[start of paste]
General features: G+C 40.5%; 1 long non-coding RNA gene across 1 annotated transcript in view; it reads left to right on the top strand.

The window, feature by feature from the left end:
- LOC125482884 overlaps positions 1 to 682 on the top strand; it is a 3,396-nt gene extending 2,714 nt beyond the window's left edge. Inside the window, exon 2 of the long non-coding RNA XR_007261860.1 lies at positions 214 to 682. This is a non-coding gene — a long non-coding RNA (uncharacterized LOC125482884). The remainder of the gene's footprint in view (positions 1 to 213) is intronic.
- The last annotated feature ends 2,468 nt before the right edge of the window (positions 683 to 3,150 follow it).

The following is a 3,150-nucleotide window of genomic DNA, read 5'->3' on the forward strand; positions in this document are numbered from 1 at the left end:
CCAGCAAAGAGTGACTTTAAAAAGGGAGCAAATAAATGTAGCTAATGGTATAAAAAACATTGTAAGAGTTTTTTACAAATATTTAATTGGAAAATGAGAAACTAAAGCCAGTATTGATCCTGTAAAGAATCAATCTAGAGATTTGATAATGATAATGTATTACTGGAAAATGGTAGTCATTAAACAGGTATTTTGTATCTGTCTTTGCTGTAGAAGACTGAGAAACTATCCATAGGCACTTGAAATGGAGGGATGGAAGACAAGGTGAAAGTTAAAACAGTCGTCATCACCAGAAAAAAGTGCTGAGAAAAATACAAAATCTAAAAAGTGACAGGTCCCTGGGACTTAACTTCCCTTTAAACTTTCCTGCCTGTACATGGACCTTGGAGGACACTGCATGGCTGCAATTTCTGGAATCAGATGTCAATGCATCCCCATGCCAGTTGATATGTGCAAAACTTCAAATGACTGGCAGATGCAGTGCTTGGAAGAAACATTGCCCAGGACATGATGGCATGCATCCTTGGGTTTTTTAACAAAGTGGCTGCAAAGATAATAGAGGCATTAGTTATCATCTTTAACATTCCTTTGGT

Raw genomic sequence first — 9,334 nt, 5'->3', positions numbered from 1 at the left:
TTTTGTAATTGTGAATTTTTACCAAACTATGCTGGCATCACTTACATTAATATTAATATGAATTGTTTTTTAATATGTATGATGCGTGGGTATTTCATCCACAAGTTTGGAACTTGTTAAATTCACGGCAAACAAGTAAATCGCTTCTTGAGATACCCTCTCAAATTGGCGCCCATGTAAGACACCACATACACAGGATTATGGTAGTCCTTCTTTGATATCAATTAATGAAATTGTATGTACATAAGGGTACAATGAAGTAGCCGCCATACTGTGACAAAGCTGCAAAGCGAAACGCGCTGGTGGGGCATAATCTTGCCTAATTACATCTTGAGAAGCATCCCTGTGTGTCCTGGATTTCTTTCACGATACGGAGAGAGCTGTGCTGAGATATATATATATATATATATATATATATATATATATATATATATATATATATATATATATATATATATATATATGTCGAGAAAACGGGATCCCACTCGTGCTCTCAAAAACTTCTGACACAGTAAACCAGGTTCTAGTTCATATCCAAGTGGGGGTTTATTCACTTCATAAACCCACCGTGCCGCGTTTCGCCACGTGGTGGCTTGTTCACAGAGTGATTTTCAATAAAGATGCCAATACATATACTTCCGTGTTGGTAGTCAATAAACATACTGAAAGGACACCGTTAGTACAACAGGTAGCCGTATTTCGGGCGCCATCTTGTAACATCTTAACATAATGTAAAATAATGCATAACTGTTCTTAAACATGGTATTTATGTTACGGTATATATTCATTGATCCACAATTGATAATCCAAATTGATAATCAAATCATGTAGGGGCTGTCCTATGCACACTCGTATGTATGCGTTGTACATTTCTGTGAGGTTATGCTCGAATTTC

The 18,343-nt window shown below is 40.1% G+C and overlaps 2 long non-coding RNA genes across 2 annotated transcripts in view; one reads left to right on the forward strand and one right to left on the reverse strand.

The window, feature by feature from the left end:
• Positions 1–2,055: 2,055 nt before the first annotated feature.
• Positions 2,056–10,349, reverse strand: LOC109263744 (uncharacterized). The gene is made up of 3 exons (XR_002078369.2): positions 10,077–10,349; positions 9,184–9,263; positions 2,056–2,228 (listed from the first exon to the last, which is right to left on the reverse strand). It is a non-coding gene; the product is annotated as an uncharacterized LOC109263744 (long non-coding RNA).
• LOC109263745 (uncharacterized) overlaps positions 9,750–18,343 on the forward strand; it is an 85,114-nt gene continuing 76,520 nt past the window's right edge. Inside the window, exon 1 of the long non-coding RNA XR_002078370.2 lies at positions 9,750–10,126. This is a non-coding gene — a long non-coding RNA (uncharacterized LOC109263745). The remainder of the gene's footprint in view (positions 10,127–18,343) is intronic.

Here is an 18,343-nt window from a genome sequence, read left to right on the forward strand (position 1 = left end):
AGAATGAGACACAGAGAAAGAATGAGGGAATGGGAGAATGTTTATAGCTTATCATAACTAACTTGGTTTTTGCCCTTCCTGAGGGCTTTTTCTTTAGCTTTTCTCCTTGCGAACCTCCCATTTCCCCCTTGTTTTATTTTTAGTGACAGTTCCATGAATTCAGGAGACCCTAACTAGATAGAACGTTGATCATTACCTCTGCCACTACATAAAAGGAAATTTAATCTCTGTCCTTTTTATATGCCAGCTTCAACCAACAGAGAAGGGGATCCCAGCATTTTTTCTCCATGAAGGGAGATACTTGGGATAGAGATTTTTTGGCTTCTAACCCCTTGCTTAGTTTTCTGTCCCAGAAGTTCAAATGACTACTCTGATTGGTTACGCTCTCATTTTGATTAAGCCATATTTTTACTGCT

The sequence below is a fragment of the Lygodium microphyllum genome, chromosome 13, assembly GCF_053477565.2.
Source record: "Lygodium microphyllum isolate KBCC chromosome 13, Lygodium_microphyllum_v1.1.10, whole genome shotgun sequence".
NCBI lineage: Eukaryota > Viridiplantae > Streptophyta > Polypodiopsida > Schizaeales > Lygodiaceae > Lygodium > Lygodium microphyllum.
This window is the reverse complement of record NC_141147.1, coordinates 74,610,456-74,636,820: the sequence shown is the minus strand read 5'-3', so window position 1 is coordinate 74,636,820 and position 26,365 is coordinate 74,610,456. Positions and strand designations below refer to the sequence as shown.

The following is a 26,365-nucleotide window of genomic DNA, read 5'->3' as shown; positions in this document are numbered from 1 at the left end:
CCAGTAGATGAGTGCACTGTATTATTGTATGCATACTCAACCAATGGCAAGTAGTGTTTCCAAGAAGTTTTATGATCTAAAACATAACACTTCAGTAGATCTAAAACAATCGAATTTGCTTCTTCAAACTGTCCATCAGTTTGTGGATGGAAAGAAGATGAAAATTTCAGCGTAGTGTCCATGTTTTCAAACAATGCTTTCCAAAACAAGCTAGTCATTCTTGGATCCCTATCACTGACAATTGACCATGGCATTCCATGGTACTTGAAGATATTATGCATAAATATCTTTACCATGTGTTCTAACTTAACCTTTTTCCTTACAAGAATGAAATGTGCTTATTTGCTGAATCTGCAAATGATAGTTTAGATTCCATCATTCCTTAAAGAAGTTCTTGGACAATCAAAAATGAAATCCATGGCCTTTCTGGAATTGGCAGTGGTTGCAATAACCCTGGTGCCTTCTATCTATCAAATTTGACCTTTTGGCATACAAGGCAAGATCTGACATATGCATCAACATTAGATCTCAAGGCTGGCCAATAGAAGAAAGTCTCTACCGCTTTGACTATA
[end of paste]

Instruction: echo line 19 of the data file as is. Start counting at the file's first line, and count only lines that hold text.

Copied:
This window is the reverse complement of record NC_141147.1, coordinates 74,610,456-74,636,820: the sequence shown is the minus strand read 5'-3', so window position 1 is coordinate 74,636,820 and position 26,365 is coordinate 74,610,456. Positions and strand designations below refer to the sequence as shown.